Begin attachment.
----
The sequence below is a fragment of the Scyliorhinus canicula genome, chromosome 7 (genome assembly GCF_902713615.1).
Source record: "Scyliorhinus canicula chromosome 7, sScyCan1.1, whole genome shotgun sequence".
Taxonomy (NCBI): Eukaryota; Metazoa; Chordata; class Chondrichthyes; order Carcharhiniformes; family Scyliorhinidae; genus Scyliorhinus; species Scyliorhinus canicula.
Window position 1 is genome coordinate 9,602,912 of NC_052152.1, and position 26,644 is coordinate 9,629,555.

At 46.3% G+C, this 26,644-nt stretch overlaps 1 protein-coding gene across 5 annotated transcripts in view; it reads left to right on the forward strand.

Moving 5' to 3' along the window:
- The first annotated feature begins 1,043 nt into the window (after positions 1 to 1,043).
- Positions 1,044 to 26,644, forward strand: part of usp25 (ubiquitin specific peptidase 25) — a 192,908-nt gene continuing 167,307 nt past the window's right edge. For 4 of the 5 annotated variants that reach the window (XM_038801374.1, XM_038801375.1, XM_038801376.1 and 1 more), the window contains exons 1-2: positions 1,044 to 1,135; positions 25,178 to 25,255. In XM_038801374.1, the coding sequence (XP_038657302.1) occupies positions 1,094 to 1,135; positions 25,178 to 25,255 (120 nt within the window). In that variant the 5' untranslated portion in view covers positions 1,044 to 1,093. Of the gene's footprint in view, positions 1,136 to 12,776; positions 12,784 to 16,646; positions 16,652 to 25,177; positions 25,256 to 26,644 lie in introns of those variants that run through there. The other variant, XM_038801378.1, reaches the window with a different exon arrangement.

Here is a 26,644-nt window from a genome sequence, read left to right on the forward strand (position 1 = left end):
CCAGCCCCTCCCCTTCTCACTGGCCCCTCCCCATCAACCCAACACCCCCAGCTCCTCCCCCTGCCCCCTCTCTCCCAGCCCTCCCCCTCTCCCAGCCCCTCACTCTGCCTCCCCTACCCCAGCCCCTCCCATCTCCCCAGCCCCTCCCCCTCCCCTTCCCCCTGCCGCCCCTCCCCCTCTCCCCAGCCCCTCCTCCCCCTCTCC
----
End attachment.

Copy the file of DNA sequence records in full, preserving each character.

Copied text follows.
The sequence below is a fragment of the Scyliorhinus canicula genome, chromosome 7 (genome assembly GCF_902713615.1).
Source record: "Scyliorhinus canicula chromosome 7, sScyCan1.1, whole genome shotgun sequence".
Taxonomy (NCBI): Eukaryota; Metazoa; Chordata; class Chondrichthyes; order Carcharhiniformes; family Scyliorhinidae; genus Scyliorhinus; species Scyliorhinus canicula.
Window position 1 is genome coordinate 9,602,912 of NC_052152.1, and position 26,644 is coordinate 9,629,555.

At 46.3% G+C, this 26,644-nt stretch overlaps 1 protein-coding gene across 5 annotated transcripts in view; it reads left to right on the forward strand.

Moving 5' to 3' along the window:
- The first annotated feature begins 1,043 nt into the window (after positions 1 to 1,043).
- Positions 1,044 to 26,644, forward strand: part of usp25 (ubiquitin specific peptidase 25) — a 192,908-nt gene continuing 167,307 nt past the window's right edge. For 4 of the 5 annotated variants that reach the window (XM_038801374.1, XM_038801375.1, XM_038801376.1 and 1 more), the window contains exons 1-2: positions 1,044 to 1,135; positions 25,178 to 25,255. In XM_038801374.1, the coding sequence (XP_038657302.1) occupies positions 1,094 to 1,135; positions 25,178 to 25,255 (120 nt within the window). In that variant the 5' untranslated portion in view covers positions 1,044 to 1,093. Of the gene's footprint in view, positions 1,136 to 12,776; positions 12,784 to 16,646; positions 16,652 to 25,177; positions 25,256 to 26,644 lie in introns of those variants that run through there. The other variant, XM_038801378.1, reaches the window with a different exon arrangement.

Here is a 26,644-nt window from a genome sequence, read left to right on the forward strand (position 1 = left end):
CCAGCCCCTCCCCTTCTCACTGGCCCCTCCCCATCAACCCAACACCCCCAGCTCCTCCCCCTGCCCCCTCTCTCCCAGCCCTCCCCCTCTCCCAGCCCCTCACTCTGCCTCCCCTACCCCAGCCCCTCCCATCTCCCCAGCCCCTCCCCCTCCCCTTCCCCCTGCCGCCCCTCCCCCTCTCCCCAGCCCCTCCTCCCCCTCTCC